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soda 11-29-2002 05:09 AM

Rebooting Linux quickly
 
Is there a way of rebooting Linux quickly without data loss and other complications?

qanopus 11-29-2002 05:27 AM

You are a real newbie ar'n't you. Don't matter, I was to (:)) . Just do "reboot" as root and you'l see you compu being reboot

Donald1000 11-29-2002 05:33 AM

For reboot try: shutdown -r "now"
For halt try: shutdown -h "now"

soda 11-29-2002 05:37 AM

Hi,

thanks but I wasn't asking for a simple reboot. I am not that new to Linux :-)
I was asking for a QUICK reboot (like reboot -f) but without data loss and other things that could cause problems for the linux system etc.

Thanks

qanopus 11-29-2002 06:13 AM

I don't understand what you mean.

stickman 11-29-2002 10:34 AM

Quote:

Originally posted by soda
I was asking for a QUICK reboot (like reboot -f) but without data loss and other things that could cause problems for the linux system etc.
It sounds almost as if your "regular" reboot comes with "data loss and other things that could cause problems". How exactly are you rebooting now?

trickykid 11-29-2002 10:54 AM

The quickest way to reboot that I know of is to do a ctrl-alt-delete !!

soda 11-29-2002 12:28 PM

Quote:

Originally posted by stickman
It sounds almost as if your "regular" reboot comes with "data loss and other things that could cause problems". How exactly are you rebooting now?
Just by typing "reboot". What I meant was there is the option 'shutdown -f' or 'reboot -f' which means fast reboot/shutdown. When I use regular reboot, it takes some time before the linux system actually reboots but when I use fast reboot by 'reboot -f' option it reboots immediately, but the next time booting into my linux system it will report errors, probably because important files were not saved before rebooting. Now: how could a safe reboot be used with the option -f ?

cmfarley19 11-29-2002 12:55 PM

Are the 30 seconds you save worth the hassle? Not to mention you add 3 extra keystrokes!!! That will comsume some of the 30 seconds you are saving!!!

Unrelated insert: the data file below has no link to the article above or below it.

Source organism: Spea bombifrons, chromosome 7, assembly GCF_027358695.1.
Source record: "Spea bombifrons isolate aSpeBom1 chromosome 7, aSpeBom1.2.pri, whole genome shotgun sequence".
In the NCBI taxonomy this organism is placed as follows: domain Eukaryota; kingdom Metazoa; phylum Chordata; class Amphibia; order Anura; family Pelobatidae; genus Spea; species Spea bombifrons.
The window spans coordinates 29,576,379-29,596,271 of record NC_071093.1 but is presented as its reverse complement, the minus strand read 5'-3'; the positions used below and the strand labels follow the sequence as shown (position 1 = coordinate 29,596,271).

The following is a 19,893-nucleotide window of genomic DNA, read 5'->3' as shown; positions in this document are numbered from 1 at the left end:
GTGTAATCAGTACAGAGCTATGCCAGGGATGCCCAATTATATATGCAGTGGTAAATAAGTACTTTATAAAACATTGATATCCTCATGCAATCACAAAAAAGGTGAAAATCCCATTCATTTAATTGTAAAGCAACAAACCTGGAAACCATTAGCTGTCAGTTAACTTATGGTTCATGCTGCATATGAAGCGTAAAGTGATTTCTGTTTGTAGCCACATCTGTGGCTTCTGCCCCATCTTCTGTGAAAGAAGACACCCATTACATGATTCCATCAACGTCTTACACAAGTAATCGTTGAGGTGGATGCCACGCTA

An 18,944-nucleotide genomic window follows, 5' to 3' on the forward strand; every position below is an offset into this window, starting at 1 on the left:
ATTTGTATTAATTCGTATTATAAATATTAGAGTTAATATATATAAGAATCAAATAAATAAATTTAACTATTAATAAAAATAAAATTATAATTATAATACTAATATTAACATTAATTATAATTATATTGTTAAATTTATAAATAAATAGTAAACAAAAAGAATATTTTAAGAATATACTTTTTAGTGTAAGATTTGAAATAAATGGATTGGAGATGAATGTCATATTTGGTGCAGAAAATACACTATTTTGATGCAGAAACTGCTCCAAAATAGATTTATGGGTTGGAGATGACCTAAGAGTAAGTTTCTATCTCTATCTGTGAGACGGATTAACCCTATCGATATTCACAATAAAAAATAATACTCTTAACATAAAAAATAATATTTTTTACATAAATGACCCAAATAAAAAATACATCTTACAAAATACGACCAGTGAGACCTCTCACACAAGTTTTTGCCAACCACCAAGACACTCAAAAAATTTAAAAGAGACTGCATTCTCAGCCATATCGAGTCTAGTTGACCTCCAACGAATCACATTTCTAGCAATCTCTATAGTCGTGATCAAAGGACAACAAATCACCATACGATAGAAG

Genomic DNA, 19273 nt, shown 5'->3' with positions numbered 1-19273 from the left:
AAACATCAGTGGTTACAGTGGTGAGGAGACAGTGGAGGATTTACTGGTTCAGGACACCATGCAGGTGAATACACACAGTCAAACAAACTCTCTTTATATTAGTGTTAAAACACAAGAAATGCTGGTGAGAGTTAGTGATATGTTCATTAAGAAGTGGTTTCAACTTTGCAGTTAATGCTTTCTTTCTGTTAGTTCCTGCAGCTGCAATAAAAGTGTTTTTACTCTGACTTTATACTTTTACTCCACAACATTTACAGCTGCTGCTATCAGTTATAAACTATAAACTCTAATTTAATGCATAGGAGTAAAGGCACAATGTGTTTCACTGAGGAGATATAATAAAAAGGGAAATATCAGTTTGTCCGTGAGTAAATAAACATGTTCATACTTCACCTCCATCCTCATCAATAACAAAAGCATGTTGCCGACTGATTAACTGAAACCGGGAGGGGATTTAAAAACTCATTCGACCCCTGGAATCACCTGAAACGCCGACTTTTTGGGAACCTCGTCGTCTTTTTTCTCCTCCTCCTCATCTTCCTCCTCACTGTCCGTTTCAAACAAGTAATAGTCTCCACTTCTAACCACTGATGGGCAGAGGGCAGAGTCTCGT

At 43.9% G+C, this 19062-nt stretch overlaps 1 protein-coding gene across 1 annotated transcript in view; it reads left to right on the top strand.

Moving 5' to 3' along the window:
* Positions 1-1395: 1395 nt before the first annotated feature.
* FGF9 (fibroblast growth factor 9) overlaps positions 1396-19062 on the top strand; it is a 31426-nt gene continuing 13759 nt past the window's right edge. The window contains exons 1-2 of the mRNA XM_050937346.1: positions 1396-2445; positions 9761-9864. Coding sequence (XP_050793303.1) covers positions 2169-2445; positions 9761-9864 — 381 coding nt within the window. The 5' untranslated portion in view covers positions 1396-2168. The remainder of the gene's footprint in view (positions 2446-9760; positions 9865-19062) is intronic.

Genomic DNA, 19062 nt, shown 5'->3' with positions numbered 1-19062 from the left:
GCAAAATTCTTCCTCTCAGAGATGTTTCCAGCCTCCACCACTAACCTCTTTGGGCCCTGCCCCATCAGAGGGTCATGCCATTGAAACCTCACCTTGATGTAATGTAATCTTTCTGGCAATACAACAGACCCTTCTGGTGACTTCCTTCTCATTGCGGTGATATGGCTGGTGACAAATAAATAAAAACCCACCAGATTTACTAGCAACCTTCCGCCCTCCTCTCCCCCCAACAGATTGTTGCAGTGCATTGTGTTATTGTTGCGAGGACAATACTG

soda 11-29-2002 03:47 PM

I was asking for a way to do this, not for your opinion whether you like it or not. This was an informational question.

cmfarley19 11-29-2002 04:03 PM

Lighten up, Buttercup.

trickykid 11-29-2002 04:08 PM

Alright, I wasn't going to say anything but keep it cool guys.

soda,

First off, this is a public forum and free to use. No matter if you like it or not, a question like yours and like many others, there is always going to be someone who might bring up their own opinion.

cmfarley19,

Don't call anyone names in anyway, shape or form. A post like yours is only going to be taken in the wrong way.

So I hope this thread stays on topic from this point on.

cmfarley19 11-29-2002 04:18 PM

Fair enough.

moses 11-29-2002 05:01 PM

The hard drives need to by synced and unmounted before reboot if you
don't want to worry about data loss. If you use a journaling filesystem
like ext3 or reiserfs, you don't have to worry as much about data loss
when you poweroff/reboot w/o syncing/umounting the disks. However,
to be safe, you need to kill all processes, sync, then umount the disks,
otherwise a process may write to disk after sync, possibly while you are
doing a poweroff/reboot. If that happens, there is possibility of data
corruption.
The real answer is that if you want to be able to shut down in a few
seconds, you are probably going to have to deal with the possibility of
data loss. Start using a journaling filesystem, and you'll reduce that
possibility, but you will probably never eliminate it.

Ciccio 11-29-2002 05:25 PM

Ok, I used to shutdown with the -f flag... but since my root partition's inodes got corrupted I stopped it...

However, if you accidentally overwrite some datablocks you can't recover them... but the superblock and inodes table have backups (by default) that can ve recoverd with fsck -b

If you do an unclean shutdown (without unmounting the drives) they'll be marked as not clear and when you start the next time fsck will run and scan them... that is the most important feature of the shutdown command (that it unmounts all the drives) And it kills all the processes.. so you are trading speed versus reliability.

As i see it, it is more important to keep our data safe than to save a few seconds each shutdown...

Save the penguin :Pengy:


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